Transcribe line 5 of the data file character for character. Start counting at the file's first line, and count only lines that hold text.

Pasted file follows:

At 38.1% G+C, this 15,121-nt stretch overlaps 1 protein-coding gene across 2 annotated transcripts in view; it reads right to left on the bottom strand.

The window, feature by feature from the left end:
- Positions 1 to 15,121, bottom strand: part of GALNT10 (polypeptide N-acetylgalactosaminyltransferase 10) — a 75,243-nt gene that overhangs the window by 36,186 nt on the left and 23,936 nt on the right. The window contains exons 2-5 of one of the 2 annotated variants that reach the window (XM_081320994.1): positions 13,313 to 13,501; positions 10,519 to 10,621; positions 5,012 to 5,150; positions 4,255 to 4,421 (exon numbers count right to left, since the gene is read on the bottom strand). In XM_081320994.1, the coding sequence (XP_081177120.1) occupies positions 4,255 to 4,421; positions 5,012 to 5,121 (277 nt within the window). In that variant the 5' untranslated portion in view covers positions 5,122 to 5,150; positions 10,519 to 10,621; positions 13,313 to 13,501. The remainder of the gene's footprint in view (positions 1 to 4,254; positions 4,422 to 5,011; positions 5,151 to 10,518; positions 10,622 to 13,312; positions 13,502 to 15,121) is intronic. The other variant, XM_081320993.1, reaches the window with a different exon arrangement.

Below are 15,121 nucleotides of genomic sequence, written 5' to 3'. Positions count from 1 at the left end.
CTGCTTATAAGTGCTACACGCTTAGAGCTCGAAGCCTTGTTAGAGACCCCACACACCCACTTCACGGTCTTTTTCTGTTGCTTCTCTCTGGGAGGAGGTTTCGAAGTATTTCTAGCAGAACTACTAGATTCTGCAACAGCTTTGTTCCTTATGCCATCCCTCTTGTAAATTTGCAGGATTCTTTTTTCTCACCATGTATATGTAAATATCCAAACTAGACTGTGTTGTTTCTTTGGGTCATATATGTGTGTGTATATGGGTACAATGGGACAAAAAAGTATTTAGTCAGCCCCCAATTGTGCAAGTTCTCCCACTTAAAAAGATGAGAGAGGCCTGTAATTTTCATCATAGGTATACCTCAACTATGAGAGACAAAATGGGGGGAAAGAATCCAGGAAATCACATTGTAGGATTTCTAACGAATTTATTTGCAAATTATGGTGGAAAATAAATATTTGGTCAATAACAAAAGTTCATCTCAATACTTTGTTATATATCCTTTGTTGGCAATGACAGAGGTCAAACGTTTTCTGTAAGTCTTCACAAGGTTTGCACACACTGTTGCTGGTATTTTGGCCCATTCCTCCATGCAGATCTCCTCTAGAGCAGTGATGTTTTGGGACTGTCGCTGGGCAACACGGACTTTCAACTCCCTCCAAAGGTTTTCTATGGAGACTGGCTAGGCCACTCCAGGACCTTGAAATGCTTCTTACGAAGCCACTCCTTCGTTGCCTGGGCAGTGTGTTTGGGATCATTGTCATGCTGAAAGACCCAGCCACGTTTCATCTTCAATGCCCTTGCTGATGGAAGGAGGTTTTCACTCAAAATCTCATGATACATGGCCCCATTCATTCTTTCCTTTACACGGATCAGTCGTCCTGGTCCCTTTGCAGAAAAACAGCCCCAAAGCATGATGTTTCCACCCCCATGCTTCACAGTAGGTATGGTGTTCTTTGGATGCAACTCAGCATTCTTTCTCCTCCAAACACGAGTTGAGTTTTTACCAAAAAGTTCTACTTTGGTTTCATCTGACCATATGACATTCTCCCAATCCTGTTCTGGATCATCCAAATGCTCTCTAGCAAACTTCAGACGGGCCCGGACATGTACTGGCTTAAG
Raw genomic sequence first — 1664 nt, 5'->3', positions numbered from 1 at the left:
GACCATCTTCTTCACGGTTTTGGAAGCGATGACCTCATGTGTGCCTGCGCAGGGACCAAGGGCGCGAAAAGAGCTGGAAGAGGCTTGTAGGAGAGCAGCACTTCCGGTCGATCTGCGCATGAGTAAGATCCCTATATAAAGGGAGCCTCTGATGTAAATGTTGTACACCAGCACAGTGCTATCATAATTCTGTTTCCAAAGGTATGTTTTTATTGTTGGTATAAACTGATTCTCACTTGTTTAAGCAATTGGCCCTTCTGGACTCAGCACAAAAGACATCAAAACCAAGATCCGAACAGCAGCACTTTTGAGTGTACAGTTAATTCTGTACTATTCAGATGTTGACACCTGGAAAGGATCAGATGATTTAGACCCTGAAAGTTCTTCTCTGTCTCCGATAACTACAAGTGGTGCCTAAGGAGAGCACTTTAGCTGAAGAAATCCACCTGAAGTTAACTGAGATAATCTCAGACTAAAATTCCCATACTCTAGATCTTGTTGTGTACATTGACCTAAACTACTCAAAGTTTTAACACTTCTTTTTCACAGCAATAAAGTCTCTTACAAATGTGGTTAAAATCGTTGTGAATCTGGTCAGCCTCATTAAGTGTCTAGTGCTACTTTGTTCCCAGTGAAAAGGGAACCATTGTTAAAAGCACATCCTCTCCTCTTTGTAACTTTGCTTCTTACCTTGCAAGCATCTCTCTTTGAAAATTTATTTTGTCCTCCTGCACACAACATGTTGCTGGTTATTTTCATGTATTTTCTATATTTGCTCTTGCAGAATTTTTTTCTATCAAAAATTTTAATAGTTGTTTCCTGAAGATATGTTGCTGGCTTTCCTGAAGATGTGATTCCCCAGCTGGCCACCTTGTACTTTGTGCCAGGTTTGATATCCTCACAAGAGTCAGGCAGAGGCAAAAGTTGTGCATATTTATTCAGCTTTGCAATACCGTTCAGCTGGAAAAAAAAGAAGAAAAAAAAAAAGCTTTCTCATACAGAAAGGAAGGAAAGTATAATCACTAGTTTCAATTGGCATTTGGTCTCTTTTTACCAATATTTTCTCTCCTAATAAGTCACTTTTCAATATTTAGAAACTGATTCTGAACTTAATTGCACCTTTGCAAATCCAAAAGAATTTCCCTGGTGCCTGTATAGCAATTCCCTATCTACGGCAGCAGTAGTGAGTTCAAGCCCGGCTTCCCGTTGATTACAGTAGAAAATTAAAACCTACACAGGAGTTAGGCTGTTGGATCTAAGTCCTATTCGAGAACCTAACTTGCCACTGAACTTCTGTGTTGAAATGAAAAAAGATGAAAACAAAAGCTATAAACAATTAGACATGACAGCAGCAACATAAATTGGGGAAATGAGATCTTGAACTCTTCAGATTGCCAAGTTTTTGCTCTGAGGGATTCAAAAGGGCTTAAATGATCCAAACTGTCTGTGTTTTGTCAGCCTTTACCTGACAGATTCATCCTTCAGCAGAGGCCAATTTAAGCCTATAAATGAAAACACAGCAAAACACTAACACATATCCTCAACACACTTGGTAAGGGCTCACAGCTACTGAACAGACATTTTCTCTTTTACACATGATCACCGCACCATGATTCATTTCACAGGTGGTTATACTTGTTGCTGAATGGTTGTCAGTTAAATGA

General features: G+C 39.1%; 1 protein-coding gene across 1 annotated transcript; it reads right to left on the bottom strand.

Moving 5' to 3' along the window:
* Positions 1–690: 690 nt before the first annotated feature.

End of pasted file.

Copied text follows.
CTGCTTATAAGTGCTACACGCTTAGAGCTCGAAGCCTTGTTAGAGACCCCACACACCCACTTCACGGTCTTTTTCTGTTGCTTCTCTCTGGGAGGAGGTTTCGAAGTATTTCTAGCAGAACTACTAGATTCTGCAACAGCTTTGTTCCTTATGCCATCCCTCTTGTAAATTTGCAGGATTCTTTTTTCTCACCATGTATATGTAAATATCCAAACTAGACTGTGTTGTTTCTTTGGGTCATATATGTGTGTGTATATGGGTACAATGGGACAAAAAAGTATTTAGTCAGCCCCCAATTGTGCAAGTTCTCCCACTTAAAAAGATGAGAGAGGCCTGTAATTTTCATCATAGGTATACCTCAACTATGAGAGACAAAATGGGGGGAAAGAATCCAGGAAATCACATTGTAGGATTTCTAACGAATTTATTTGCAAATTATGGTGGAAAATAAATATTTGGTCAATAACAAAAGTTCATCTCAATACTTTGTTATATATCCTTTGTTGGCAATGACAGAGGTCAAACGTTTTCTGTAAGTCTTCACAAGGTTTGCACACACTGTTGCTGGTATTTTGGCCCATTCCTCCATGCAGATCTCCTCTAGAGCAGTGATGTTTTGGGACTGTCGCTGGGCAACACGGACTTTCAACTCCCTCCAAAGGTTTTCTATGGAGACTGGCTAGGCCACTCCAGGACCTTGAAATGCTTCTTACGAAGCCACTCCTTCGTTGCCTGGGCAGTGTGTTTGGGATCATTGTCATGCTGAAAGACCCAGCCACGTTTCATCTTCAATGCCCTTGCTGATGGAAGGAGGTTTTCACTCAAAATCTCATGATACATGGCCCCATTCATTCTTTCCTTTACACGGATCAGTCGTCCTGGTCCCTTTGCAGAAAAACAGCCCCAAAGCATGATGTTTCCACCCCCATGCTTCACAGTAGGTATGGTGTTCTTTGGATGCAACTCAGCATTCTTTCTCCTCCAAACACGAGTTGAGTTTTTACCAAAAAGTTCTACTTTGGTTTCATCTGACCATATGACATTCTCCCAATCCTGTTCTGGATCATCCAAATGCTCTCTAGCAAACTTCAGACGGGCCCGGACATGTACTGGCTTAAG